NY-12

Lauren Ashcraft Runs Grassroots Congressional Campaign in Crowded Field to Oust Carolyn Maloney

NY-12 candidate Lauren Ashcraft (Courtesy of Lauren Ashcraft for Congress)

Lauren Ashcraft’s background is eclectic. She worked at JP Morgan Chase and is a Democratic Socialist. Ashcraft was also a standup comedian in New York and a policy analyst in Pennsylvania.

Now, she’s a dark horse candidate in what many see as a two-person race between the insurgent Suraj Patel and the incumbent, Congresswoman Carolyn Maloney, to be the representative of New York’s 12th Congressional District.

Running a self-described grassroots campaign that has amassed more small dollar donations than any other candidate for NY-12 as of April, Ashcraft spoke with Greenpointers about her plans to reform campaign finance, advocate for a single-payer healthcare system and her participation in the city’s recent protests.

This interview was edited and condensed for clarity. 


To voters who don’t know you, can you introduce yourself and explain why you’re running for Congress?

I’m running for Congress because in a democracy everyone deserves to have an equal voice. We’re living in the third most unequal district in the entire country. That means people are having to choose between having a home and having food on the table or having health insurance and paying their student debt. These aren’t choices we should have to make. 

I bring with me my struggles of my family in everything that I fight for. My grandmother was an immigrant from Japan who faced racism throughout her entire life here. And her husband, my grandfather, was killed by corporate greed in a coal mining accident. My other grandfather fell while he was working and became a quadriplegic. Of course he didn’t have the money to hire round-the-clock caretakers, so it was his family who helped. I grew up understanding that the government isn’t there for you.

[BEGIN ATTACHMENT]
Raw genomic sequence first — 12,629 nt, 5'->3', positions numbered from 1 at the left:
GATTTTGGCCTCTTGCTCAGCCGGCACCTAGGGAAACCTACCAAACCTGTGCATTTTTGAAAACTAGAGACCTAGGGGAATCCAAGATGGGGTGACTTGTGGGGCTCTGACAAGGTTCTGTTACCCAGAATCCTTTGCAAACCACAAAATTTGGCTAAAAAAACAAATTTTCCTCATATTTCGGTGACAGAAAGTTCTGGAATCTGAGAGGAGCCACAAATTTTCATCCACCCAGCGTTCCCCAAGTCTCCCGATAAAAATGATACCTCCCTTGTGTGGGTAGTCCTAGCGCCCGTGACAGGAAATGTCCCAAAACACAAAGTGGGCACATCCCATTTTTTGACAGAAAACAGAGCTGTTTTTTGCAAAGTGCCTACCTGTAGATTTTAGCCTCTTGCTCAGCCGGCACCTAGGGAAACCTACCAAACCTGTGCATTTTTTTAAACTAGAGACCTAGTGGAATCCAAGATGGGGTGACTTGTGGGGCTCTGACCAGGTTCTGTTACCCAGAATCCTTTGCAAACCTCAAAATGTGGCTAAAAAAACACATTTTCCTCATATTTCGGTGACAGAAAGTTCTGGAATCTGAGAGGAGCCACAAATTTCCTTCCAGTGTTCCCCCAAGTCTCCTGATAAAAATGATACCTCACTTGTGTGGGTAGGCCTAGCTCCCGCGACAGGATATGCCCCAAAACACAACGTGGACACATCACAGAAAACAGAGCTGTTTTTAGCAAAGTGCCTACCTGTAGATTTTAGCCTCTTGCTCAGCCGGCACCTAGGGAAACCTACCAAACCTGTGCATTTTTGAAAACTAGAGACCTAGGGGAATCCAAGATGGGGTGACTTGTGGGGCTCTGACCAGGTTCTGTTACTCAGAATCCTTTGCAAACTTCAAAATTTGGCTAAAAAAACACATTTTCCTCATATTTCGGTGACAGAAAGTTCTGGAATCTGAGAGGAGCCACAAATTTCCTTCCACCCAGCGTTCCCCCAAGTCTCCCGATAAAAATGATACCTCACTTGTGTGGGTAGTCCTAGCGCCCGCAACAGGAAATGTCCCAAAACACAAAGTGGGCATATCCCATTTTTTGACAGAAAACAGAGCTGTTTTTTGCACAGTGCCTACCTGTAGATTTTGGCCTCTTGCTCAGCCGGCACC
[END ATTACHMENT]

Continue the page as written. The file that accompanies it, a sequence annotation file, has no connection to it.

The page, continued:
Hearing messages from people calling for people-powered representation, that’s why I’m running. We’re seeing the lack of this representation right now so vividly. Now we’re paying the price every single day. 

You’re billing yourself as a progressive and Democratic Socialist. Doesn’t the fact that you recently worked for JP Morgan Chase run counter to that narrative?

Absolutely not. I became a Democratic Socialist when I was working in the financial sector. I’ve seen corporate greed with my own eyes and how the federal government throws money at corporations. It doesn’t trickle down to the average worker but stays at the top and becomes record-setting bonuses and stock buybacks. 

I am calling to break up the big banks and for proper regulation. Because even after the Great Recession in 2008, we still don’t have the protective barriers that will prevent exactly that. My opponent helped repeal the Glass-Steagall Act in the late 1990s, and that has allowed for big banks to play with consumer funds in a way that leaves all open to the corruption that caused that recession. Continue reading

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Suraj Patel Attempts to Unseat Congresswoman Carolyn Maloney a Second Time

Suraj Patel and team campaigning in McCarren Park (Credit: Sachyn Mital)

Two years ago, Suraj Patel led an insurgent, but ultimately unsuccessful campaign to unseat incumbent Congresswoman Carolyn Maloney as District 12’s congressional representative.

Undeterred, he’s back on the (virtual) campaign trail again, but in a vastly changed political landscape. The pandemic and recent protests have influenced his platform, and the race is heated as Maloney has taken more proactive steps to protect her more than 25-year hold on a congressional seat.

Greenpointers spoke with Patel about his involvement in protests against police brutality that have roiled the city as well as his legislative priority to demilitarize the police if elected to Congress.